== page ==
My Dear Wigneswaran, I thought I must write to you again because congratulations are in order after you were elected as the Chief Minister of the Northern Province at elections held a couple of weeks ago. Now all that is left to do, it seems, is to take oaths in your new job.  I know [...]

5th Column

From rhetoric to reality


My Dear Wigneswaran,

I thought I must write to you again because congratulations are in order after you were elected as the Chief Minister of the Northern Province at elections held a couple of weeks ago. Now all that is left to do, it seems, is to take oaths in your new job. 
I know your election was different for many reasons but you also had the easiest election. That your party would win was never in doubt and, unlike in Wayamba or in the Central Province, there were no contenders for the Chief Minister’s post from your own party!


I heard that you had decided to take oaths before Mahinda maama and I was really happy to hear of that decision. I also heard that many within your own party opposed this idea because of various issues they had with the Blue party regarding some of their policies.

It takes a lot of courage to take a decision to take oaths before Mahinda maama, especially when sections of his government are calling for your arrest — and you and your leader Sampanthan have shown such courage. I can only hope that the rest of your party will follow in your footsteps.

I believe what you are trying to do is to send a signal to Mahinda maama, his government and those rabble rousers in it as well to those hotheads on your side that despite all that has been said in recent months, you and your party stand for a united Sri Lanka.

It is an appropriate gesture not least because your campaign had some unsavoury moments because of what was said during the election. In the South, it raised some justifiable suspicions as to whether you and your party really believed in one country.

For starters there was your manifesto which talked of ‘self-determination’ and a ‘federal’ set up. Predictably, the usual suspects in the South were up in arms saying that the election and the creation of a provincial government in the North was yet another attempt to carve out a separate state. 

Then, Wigneswaran, there was your comment about Velupillai, saying you saw no reason as to why he could not be considered a hero. I am not sure what exactly you meant by that, but surely being a retired Supreme Court judge, you must be able to realise why that didn’t go down too well.

However, by asking Mahinda maama to administer the oath to you, you have redeemed yourself. We therefore hope that most of what was said during the campaign in the North was election rhetoric for the consumption of the public. After all, voters are a gullible lot be it in the North or the South! 

While you are trying to send a reconciliatory message to the Blues, Wigneswaran, I think you have already taught a lesson to the Greens about how an opposition party should function. You have shown them what you can achieve despite being an alliance of several parties, simply by being united.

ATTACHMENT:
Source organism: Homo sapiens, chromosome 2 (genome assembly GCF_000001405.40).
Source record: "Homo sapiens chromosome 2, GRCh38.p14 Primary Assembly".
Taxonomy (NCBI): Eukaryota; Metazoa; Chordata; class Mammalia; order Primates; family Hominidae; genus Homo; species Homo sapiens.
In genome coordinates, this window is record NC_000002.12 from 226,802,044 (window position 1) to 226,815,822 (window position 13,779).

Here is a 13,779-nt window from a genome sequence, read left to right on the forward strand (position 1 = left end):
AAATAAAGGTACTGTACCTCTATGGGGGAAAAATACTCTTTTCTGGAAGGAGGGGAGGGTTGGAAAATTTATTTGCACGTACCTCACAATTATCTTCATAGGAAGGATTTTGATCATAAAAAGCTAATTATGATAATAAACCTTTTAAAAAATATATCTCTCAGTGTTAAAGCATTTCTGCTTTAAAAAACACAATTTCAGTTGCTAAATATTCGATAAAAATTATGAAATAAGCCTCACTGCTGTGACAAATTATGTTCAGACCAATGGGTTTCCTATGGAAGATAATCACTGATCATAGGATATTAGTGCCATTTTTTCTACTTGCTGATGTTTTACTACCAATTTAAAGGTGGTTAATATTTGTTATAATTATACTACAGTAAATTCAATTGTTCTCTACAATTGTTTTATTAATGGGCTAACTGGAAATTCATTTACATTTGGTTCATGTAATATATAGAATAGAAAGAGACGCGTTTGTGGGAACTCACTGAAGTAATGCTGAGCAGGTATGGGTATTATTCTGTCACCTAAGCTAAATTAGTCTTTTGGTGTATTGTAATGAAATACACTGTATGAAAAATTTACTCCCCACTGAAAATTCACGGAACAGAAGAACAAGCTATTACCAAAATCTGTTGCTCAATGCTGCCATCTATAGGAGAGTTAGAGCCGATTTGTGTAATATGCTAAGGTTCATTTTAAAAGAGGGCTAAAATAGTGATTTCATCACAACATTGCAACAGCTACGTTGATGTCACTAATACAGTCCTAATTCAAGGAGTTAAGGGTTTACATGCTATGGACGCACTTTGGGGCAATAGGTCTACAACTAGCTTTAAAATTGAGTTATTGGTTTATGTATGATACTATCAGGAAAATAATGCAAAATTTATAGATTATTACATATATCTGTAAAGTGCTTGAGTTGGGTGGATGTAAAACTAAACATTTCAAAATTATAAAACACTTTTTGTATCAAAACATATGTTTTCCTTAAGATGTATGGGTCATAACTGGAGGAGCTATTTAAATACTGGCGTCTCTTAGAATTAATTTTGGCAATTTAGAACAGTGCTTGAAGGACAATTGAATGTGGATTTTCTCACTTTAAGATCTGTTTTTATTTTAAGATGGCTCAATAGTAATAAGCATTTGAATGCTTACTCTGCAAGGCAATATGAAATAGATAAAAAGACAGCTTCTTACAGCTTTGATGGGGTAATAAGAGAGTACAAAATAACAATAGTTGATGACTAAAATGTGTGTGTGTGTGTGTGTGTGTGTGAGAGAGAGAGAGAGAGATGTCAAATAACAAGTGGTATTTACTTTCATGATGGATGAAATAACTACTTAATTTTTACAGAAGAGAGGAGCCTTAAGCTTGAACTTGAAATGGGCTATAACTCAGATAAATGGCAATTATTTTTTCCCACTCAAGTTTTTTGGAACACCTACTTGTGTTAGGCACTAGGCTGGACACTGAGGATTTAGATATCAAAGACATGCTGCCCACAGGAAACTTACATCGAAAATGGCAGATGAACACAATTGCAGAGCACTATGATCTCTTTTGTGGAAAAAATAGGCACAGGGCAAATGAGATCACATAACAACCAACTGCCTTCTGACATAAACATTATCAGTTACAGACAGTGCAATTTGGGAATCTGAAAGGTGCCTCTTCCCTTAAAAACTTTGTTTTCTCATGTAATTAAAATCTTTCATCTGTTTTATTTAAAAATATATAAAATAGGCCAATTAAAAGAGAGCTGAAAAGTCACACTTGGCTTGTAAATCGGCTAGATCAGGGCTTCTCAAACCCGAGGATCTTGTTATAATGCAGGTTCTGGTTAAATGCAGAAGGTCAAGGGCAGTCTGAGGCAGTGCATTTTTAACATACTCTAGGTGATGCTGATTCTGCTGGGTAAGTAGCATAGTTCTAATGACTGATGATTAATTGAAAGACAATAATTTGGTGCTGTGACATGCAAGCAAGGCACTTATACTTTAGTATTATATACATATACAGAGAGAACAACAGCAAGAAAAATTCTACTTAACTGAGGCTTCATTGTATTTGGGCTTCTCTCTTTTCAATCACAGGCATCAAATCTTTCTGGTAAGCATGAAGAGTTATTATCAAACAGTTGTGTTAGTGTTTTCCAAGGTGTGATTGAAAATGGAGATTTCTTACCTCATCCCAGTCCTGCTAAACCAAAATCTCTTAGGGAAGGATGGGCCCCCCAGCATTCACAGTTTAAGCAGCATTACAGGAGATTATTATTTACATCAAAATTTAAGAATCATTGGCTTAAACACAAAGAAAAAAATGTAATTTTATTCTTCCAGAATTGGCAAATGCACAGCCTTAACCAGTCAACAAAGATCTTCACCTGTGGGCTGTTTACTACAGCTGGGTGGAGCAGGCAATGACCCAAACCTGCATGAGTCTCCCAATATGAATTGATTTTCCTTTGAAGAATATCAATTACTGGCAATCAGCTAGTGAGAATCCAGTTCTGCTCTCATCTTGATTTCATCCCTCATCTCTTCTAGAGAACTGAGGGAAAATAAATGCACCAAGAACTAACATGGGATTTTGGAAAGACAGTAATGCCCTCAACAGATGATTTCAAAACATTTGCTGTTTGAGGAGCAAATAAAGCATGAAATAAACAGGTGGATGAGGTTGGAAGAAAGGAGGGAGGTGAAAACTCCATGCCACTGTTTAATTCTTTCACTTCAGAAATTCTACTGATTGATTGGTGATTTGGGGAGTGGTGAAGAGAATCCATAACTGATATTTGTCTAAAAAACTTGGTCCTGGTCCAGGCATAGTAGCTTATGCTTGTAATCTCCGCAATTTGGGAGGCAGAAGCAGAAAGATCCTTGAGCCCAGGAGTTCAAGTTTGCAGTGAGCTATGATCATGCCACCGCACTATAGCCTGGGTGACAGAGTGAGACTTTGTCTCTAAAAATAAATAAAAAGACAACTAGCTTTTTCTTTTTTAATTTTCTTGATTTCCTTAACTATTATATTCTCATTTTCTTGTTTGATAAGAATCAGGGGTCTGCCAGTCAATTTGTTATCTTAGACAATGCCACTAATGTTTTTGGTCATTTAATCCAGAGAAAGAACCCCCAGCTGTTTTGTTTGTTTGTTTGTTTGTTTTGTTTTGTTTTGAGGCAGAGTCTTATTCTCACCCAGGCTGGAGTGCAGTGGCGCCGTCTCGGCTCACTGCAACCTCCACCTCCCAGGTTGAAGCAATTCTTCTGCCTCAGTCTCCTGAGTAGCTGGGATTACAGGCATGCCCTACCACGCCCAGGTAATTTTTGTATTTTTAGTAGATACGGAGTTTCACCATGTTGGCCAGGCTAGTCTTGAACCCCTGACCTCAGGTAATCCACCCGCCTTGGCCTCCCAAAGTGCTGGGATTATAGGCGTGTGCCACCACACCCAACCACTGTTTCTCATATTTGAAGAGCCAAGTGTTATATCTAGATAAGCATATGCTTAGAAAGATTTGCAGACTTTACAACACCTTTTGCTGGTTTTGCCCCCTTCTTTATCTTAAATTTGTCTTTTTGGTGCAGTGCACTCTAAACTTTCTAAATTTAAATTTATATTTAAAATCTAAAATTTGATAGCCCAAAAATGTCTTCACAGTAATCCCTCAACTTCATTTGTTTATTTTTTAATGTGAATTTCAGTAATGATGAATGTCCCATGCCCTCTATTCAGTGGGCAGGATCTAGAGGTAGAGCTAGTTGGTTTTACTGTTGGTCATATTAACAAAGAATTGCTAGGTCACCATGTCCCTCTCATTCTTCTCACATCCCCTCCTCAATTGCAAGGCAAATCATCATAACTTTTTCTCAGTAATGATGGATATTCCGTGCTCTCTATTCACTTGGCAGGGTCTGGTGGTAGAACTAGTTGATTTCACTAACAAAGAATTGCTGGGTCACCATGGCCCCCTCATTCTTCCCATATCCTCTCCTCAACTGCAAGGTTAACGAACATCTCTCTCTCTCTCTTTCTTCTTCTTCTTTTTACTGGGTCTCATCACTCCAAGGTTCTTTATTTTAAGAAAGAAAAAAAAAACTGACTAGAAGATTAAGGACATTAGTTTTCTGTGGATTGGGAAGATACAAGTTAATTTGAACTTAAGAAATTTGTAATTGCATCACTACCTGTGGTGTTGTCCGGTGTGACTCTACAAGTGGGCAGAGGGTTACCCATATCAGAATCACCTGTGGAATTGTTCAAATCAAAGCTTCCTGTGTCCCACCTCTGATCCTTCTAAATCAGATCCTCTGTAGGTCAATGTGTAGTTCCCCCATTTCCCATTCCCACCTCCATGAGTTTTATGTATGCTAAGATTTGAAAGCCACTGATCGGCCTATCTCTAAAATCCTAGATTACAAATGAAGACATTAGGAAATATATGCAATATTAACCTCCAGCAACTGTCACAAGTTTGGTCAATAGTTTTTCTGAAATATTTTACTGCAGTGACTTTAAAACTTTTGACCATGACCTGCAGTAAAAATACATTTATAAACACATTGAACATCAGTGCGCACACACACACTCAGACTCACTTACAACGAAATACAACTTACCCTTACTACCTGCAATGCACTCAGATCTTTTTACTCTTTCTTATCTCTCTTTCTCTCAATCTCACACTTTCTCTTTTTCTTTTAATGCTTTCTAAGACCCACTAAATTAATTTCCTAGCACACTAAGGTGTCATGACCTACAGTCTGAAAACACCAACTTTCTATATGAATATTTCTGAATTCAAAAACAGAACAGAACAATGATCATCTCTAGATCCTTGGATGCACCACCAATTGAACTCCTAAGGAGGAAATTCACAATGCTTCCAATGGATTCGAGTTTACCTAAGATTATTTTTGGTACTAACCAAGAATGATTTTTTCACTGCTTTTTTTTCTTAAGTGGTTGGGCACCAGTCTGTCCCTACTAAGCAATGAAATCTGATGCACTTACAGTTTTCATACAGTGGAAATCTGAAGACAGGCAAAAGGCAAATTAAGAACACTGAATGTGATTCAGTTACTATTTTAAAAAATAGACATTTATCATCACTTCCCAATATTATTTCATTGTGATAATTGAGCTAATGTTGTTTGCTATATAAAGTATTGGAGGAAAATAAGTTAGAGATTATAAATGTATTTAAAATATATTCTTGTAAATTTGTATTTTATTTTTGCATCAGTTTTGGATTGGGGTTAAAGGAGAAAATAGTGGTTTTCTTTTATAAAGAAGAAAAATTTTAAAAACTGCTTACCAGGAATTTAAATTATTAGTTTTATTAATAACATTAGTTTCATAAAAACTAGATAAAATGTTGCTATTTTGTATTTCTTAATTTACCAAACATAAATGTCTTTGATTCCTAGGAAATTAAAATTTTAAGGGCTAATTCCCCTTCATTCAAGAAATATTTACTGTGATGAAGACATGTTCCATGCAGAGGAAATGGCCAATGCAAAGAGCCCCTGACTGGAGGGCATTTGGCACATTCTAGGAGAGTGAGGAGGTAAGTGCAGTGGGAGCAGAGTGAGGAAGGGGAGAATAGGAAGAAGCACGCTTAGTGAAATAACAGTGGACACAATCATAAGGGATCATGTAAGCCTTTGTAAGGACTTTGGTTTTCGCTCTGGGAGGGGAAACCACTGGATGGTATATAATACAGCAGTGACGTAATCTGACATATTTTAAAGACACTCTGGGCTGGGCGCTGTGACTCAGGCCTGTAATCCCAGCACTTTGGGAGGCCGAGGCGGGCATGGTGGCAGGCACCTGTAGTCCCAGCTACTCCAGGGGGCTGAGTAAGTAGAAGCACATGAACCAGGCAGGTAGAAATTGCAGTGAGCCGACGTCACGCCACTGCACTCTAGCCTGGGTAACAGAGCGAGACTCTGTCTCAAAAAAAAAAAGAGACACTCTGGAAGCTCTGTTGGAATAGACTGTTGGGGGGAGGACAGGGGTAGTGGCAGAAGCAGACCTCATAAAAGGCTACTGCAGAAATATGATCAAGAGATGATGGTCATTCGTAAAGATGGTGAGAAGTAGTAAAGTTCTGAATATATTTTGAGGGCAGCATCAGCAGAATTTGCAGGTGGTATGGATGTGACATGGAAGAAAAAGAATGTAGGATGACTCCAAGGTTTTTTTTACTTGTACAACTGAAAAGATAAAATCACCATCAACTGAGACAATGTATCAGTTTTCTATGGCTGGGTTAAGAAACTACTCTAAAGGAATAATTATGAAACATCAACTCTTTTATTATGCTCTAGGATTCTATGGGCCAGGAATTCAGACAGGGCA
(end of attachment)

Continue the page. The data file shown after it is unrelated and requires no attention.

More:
Your nomination as the Chief Ministerial candidate was no cake walk. There was another contender but after Sampanthan and the party made a decision, not only did he graciously concede his slot to you, he also lent his whole hearted support to you. You owe your election to him, Wigneswaran.

He didn’t go around sulking and keeping away from the election campaign just like they do in the Green Camp. And his supporters didn’t go public with their grievances, trying to tarnish your image and reputation. For the sake of our country, I hope the Greens are able to learn these lessons.

That is not to say that you too have no lessons to learn. I hope you have realised by now that the solutions to our problems lie within this country and not with India. So, I hope your Council, whenever it encounters difficulties, will talk to Colombo first before talking to New Delhi.

I am sure there will be obstacles ahead. You want land and Police powers and those in the South are equally adamant not to give them to you. I think there is a lack of trust between the two and I hope you will be able to rebuild that trust once again although that is no easy task.

To do so you will need the wisdom of Kadirgamar, the tenacity of Amirthalingam and the popularity of Duraiappah. We hope you are able to find these qualities in yourself without having to suffer the fate that all of them suffered.

When all is said and done, Wigneswaran, you would agree that elections were held in the North and you will be taking oaths tomorrow only because the Tigers were wiped out. If they were still prowling in the jungles of Wanni, none of these would have happened. And, none of us wishes to return to that era.

Wigneswaran, you have the chance to show the rest of the country that you can make a difference — and a chance to show the rest of the world that Sri Lanka is indeed a land like no other. Of course you will need Mahinda maama to think along similar lines. In this task, we sincerely wish you well.

Yours truly,
Punchi Putha

PS: It is indeed fortunate that in you, we have probably the best moderate that we could have hoped for, to sit in the Northern Province Chief Minister’s chair. What you, your party and the Diaspora must realise is that if anyone can sell any degree of devolution to the electorate in the South, it is Mahinda maama. That is why we hope you will be able to work together after all these years.

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